“Don’t worry about it,” I say, staring intently into my fifth beer. But it’s too late. Vince, in a luminous blue shirt, swaggers over to the table. His hair’s thick with something, the light swimming over his head in little ripples.
“You got something to say?” sneers Vince.
I see the tension growing in Jamie’s arms. I keep my head down, hope things go away.
“This pub’s for locals,” Jamie growls. “F’people who do an honest day’s work.”
“You a funny man? You a funny man are ya, country boy?”
Paul and the other Italian peel away from the bar. Jamie stands up.
“The only things that’s funny,” he says, “is your fuckin’ shirt.”
Vince ignores him. He looks straight at me, and sneers.
“Hey Paul,” he says, “remember this little chicky?”
“Yeah,” says Paul, puffing out his singlet chest like a songbird. He turns to the other Italian.
“Hey Gino, this little chicky’s brother was the one screwed over your Uncle Stefo.”
Gino stares at me with his glossy shit–brown eyes.
Jamie moves right up into Gino’s face.
“Why don’t you fuck off back to your zucchinis,” he says.
“You still working for your papa, country boy?”
“You still stickin’ ya cousin, faggot?”
Gino’s mouth explodes and he throws a punch. Jamie ducks it and charges into Gino’s stomach. He grunts in pain and Paul and Vince haul Jamie up by the shoulders and Paul knees him in the groin and Gino cracks his the palm of his hand into Jamie’s face and his neck snaps back with blood like a visor and he’s kicking with a cutting arc and Nat and Kenny and the others pull them away as they flail and swing in animal violence and I lose my breath and my thoughts are too many molecules and they jump and spin together with hate and pain and fear and all I can smell is the sweat.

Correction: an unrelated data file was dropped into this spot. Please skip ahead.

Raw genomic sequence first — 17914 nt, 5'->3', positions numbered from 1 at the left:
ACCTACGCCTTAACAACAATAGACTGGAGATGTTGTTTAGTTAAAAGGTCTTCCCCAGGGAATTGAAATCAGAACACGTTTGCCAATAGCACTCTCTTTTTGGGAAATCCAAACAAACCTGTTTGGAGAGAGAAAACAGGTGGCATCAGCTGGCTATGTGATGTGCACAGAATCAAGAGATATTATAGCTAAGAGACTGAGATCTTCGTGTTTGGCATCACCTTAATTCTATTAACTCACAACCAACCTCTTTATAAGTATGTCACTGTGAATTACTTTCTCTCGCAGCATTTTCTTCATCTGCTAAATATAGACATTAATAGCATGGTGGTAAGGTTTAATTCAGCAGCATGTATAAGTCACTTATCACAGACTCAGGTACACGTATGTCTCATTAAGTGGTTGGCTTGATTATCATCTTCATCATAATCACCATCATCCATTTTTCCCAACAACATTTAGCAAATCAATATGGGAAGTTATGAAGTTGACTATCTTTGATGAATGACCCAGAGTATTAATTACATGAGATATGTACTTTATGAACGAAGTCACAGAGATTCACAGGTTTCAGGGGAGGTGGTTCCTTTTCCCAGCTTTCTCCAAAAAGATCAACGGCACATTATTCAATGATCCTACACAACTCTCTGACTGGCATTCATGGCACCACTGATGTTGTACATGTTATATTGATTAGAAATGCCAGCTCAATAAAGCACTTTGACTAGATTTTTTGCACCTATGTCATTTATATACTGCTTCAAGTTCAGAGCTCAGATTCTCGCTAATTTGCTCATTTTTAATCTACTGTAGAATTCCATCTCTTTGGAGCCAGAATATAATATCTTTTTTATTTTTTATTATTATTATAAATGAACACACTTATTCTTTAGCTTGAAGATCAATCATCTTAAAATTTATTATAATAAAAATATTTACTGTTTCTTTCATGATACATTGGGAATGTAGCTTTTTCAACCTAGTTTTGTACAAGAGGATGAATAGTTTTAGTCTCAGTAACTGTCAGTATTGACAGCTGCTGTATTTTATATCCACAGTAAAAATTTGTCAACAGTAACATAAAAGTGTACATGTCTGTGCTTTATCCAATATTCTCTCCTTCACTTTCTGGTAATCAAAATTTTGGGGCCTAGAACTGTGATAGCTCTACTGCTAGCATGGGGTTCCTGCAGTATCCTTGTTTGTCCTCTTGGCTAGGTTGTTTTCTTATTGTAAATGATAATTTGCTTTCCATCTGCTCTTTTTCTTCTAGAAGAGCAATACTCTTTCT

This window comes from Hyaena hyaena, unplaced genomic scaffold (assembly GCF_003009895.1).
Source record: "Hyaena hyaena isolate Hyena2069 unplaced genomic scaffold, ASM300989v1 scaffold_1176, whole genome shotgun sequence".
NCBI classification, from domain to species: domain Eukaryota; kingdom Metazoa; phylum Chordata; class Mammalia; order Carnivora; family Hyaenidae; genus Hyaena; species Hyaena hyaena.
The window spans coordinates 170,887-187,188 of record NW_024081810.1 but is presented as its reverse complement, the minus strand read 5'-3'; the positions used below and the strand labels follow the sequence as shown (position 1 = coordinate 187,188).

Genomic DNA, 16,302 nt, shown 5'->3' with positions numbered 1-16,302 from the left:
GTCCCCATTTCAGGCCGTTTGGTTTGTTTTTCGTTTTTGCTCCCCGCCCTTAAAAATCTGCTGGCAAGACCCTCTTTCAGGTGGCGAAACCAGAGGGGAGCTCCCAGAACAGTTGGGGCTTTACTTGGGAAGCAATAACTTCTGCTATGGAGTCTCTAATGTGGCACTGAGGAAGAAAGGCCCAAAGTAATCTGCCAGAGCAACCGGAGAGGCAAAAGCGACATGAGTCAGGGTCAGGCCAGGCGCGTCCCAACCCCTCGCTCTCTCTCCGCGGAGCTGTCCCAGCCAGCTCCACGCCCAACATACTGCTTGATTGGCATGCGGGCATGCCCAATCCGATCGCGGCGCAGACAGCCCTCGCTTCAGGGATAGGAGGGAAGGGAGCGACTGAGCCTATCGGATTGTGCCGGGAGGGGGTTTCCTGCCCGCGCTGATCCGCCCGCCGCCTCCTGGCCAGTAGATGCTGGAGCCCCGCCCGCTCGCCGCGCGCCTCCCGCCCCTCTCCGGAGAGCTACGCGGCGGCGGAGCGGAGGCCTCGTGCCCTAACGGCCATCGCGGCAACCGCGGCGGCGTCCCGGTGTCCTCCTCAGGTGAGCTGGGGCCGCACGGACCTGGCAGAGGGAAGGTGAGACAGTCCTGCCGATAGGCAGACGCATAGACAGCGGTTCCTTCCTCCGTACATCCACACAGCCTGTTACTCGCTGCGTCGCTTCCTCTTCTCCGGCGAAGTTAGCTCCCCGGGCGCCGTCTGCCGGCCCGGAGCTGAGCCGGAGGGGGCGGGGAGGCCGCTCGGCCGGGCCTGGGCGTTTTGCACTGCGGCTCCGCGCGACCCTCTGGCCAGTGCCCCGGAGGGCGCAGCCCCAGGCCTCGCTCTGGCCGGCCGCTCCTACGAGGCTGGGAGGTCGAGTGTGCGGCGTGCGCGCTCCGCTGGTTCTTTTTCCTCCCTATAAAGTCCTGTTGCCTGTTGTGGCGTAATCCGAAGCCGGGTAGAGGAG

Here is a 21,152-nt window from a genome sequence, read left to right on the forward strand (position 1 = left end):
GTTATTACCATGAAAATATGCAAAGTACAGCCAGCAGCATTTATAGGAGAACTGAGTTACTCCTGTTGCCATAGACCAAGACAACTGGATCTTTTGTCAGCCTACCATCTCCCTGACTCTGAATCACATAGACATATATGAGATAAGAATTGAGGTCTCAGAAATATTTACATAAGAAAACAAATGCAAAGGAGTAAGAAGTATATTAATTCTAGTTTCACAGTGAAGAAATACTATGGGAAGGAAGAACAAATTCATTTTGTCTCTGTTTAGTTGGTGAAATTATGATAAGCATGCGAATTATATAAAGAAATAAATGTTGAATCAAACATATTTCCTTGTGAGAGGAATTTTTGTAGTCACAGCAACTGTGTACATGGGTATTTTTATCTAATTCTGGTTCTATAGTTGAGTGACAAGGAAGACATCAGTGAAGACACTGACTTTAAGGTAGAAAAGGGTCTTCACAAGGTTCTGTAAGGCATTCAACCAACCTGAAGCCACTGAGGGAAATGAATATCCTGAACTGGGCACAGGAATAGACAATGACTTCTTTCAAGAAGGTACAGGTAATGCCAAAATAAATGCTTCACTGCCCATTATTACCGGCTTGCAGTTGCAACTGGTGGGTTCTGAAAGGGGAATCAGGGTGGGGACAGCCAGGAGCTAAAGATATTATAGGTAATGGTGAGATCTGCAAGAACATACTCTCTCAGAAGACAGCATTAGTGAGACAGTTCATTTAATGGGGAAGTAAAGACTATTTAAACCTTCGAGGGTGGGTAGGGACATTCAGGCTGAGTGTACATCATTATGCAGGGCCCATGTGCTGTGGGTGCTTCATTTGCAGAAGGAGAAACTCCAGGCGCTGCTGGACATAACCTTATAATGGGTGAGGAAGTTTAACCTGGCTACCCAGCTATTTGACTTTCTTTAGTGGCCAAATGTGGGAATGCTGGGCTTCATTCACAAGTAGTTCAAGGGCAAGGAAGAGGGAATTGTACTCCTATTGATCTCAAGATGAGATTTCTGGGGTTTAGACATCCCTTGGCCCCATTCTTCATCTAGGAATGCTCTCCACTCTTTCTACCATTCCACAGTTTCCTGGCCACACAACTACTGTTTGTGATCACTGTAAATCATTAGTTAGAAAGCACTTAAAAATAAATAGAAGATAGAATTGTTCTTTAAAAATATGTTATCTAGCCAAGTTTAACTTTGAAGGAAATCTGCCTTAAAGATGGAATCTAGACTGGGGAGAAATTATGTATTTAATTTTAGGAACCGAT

I sit on the deck with the lights off as the sky fills again with spearing breaking thunder, the bulging clouds waiting desperately for rain’s release. Elsie’s footsteps come creaking up over the timber. She’s wearing woollen slippers with her nurse’s uniform. She hands me a mug of coffee and for a moment the lightning illuminates her wide face. It’s eleven-thirty at night and she’s so tired but she’s still beautiful. She sits down next to me on the cane lounge with a familiar squeak. It’s the sound of a year’s worth of late dinners and last drinks and easy words.
“You going to tell your mum?” she asks.
“Suppose I’ll have to now.”
“That was pretty stupid of Jamie.”
“He gave them what they came for, I guess.”
There’s the scene of Jamie being led away, with a teatowel over his broken face. The blood creeping steadily outwards against the white. The sawdust on his shoes.
Elsie puts her feet up on the flimsy rail that wraps around our deck. It bends out under the weight.
“You want me to drop you at court tomorrow?” she says.
“Yeah, I guess.”
I sigh with a wavering breath and close my eyes.
“Hey,” says Elsie. “It’ll be all right.”
She puts her arm around me and I cry into her soft shoulder. We sit like this for some time. The rain never arrives.